Amelang Named Top Young Environmentalist
Jennifer Amelang has proven herself to be a champion of environmental issues on the University of St. Thomas campus. Now, the senior Environmental Science major has gained national recognition as an environmental leader. Amelang has been selected as one of the nation’s top rising young leaders in the clean energy sector by the national organization Focus the Nation.
She is one of only 20 students from across the country who were selected for their dedication, passion and unique contribution to increase awareness of clean energy solutions in America. The young leaders will meet for one week from August 21-26 at a retreat on Oregon’s Mt. Hood to experience an area of the country that is rapidly moving toward more renewable energy.
Participants will hike Elliot Glacier, which has experienced 60 percent snowpack loss since 1982; tour the Boardman Coal Plant, scheduled to close by 2020; and visit the Biglow Canyon Wind Farm, which powers 125,000 homes in Oregon.
“From this retreat, I hope to gain knowledge and awareness of case studies in clean energy,” Amelang said. “Surrounding myself with places, people and organizations that are making positive change in the community will help inspire me to continue making changes in my own community.”
Focus the Nation is a national nonprofit organization that supports rising leaders in launching careers that accelerate the transition to clean energy. Since 2008, the organization has helped more than 300,000 young people engage in direct dialogue with business and elected leaders in the energy industry.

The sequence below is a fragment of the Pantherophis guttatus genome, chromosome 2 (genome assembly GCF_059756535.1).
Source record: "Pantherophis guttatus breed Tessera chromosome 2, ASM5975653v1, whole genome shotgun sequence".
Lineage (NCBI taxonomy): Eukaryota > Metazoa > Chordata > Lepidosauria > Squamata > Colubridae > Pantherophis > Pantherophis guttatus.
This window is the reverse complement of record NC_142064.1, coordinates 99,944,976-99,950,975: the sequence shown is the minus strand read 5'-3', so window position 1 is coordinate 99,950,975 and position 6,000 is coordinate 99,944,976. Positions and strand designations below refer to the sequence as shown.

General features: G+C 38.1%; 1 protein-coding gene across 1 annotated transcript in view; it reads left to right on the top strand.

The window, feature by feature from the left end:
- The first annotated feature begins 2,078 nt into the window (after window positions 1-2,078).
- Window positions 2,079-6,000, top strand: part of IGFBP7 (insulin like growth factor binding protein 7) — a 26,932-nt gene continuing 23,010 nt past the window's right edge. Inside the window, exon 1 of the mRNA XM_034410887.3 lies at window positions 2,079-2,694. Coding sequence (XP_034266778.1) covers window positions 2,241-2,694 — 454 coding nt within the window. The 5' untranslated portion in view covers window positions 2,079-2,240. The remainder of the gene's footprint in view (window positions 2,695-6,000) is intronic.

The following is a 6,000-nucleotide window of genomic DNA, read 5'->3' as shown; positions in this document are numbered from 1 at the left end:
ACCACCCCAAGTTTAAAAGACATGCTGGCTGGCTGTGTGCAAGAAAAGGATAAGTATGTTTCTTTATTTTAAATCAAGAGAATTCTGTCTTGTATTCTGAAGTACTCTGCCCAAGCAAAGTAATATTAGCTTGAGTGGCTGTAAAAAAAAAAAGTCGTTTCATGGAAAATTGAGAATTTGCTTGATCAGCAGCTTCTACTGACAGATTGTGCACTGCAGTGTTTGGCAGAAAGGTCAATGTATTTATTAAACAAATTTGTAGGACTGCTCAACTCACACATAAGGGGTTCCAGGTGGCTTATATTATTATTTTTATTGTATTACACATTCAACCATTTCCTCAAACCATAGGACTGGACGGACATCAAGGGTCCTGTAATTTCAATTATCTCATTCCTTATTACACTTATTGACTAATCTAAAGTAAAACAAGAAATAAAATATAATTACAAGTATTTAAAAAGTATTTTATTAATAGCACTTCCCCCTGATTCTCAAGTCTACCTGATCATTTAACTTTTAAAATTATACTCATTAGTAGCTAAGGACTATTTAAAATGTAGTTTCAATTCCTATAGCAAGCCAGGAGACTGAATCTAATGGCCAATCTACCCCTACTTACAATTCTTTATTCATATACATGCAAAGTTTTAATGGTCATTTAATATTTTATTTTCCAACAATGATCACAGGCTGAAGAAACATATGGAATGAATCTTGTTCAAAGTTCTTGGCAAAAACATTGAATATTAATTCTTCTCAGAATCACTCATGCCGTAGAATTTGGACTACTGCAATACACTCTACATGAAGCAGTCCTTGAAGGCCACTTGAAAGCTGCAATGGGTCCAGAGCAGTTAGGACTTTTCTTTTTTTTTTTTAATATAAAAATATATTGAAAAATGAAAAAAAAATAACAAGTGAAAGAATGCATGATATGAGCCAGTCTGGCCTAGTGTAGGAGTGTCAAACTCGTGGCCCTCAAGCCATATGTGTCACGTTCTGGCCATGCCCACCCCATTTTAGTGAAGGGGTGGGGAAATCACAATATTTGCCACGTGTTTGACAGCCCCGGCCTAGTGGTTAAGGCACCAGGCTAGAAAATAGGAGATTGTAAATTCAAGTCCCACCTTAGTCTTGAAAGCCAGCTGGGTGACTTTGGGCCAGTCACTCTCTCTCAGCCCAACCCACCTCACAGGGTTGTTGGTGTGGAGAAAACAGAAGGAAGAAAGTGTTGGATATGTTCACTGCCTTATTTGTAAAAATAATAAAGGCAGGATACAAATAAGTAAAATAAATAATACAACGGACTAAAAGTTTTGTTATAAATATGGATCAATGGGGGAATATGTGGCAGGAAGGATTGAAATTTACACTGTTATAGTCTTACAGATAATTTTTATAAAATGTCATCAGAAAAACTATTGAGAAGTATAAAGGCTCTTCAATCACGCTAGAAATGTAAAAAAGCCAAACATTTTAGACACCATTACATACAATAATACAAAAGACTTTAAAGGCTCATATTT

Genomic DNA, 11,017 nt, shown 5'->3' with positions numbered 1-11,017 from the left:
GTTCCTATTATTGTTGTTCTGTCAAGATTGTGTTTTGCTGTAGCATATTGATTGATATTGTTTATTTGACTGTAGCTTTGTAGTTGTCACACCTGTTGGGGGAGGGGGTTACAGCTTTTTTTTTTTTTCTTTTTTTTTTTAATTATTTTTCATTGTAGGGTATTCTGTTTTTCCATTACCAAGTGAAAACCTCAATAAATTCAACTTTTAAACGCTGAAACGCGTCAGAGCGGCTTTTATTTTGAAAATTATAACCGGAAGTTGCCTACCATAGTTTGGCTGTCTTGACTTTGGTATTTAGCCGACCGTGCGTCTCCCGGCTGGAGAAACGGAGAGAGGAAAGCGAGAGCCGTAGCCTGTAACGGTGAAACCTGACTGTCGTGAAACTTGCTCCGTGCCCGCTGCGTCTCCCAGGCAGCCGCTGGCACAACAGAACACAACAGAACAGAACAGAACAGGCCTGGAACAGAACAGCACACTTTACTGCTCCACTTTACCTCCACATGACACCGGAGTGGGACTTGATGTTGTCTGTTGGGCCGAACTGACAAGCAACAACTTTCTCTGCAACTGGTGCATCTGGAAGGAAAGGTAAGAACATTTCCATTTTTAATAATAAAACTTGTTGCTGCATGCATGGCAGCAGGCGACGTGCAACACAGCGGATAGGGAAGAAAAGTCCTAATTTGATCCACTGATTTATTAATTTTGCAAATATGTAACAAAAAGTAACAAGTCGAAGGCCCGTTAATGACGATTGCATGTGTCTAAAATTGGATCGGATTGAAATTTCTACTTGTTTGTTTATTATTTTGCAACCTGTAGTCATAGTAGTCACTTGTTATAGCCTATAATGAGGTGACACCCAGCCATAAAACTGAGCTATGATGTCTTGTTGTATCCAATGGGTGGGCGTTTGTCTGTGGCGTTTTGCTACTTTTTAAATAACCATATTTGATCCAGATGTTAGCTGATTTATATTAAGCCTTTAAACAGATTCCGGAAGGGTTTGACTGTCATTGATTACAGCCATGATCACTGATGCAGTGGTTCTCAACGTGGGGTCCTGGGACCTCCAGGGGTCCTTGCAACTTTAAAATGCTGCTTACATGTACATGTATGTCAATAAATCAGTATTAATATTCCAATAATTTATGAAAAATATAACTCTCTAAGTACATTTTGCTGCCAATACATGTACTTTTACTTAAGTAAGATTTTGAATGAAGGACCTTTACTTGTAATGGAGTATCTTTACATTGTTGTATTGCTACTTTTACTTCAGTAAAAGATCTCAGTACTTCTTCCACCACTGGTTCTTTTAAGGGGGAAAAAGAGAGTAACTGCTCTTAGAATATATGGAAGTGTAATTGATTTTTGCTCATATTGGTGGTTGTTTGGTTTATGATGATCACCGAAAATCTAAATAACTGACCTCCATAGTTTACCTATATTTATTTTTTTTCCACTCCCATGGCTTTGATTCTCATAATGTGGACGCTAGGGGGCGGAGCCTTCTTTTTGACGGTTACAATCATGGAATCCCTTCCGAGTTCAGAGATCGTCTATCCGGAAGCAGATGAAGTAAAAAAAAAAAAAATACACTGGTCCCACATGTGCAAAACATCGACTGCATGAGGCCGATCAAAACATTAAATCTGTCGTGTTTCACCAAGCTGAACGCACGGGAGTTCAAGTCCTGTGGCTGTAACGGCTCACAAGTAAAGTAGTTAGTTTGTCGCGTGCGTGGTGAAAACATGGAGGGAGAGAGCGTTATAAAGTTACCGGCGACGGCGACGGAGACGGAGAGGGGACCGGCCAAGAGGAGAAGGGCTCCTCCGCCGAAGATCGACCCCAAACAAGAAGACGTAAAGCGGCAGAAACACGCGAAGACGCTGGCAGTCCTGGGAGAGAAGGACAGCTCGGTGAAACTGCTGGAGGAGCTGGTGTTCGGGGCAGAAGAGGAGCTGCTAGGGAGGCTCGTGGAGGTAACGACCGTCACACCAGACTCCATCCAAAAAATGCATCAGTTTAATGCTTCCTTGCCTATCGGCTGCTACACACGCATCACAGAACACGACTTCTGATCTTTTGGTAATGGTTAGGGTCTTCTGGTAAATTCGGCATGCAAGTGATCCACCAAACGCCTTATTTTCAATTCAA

Amelang attributes this recognition and opportunity to her involvement in organizing a clean energy forum and panel discussion on the UST campus last spring and her internship with Focus the Nation.
“My environmental studies professor, Sister Damien Marie Savino, FSE, recommended that I apply for the internship,” Amelang said. “For the internship with Focus the Nation, I organized the event on campus. I enjoyed having the opportunity to communicate my passion about the environment and bringing the Houston environmental community together.
“Planning the event forced me to get out into the community,” she said. “That’s the main purpose of the event is to educate the community. It’s one thing to read about Houston’s environmental community, but actually going out and meeting these professionals was a really amazing opportunity. It helped me to network for my future career.”
Amelang said she chose to attend St. Thomas because she was interested in the Environmental Science and Studies (ESS) degree program. She was also attracted to St. Thomas because her mother is a recent graduate and she was offered the Presidential Scholarship.
“I switched from Environmental Studies to Environmental Science because I wanted to have a more practical background in the sciences. I think the extra science courses will give me a competitive edge in my career,” Amelang said. “I like that the program has a spiritual component and that ESS is one of the most interdisciplinary majors at St. Thomas. You take political science classes, chemistry, biology, theology. You get a better understanding of how the natural, human and spiritual worlds are all connected.”
In addition to organizing the Focus the Nation event, Amelang has been an environmental leader on campus. She is a member of Envrionmentally Concerned Organization of Students (ECOS); she was part of the Environmental Science Authentic Development and Sustainability class that designed and constructed plans for the UST Community Garden last fall; she volunteers with maintenance and trash cleanup at Japhet Creek; she is the recycling coordinator for America Recycles Day and RecycleMania. Amelang plans to organize another Focus the Nation event on campus this year. After graduation, she plans to apply for environmental graduate programs.
For more information about organizing a Focus the Nation event on the UST campus, contact Jennifer Amelang at email@example.com. Learn more about Focus the Nation at www.focusthenation.org.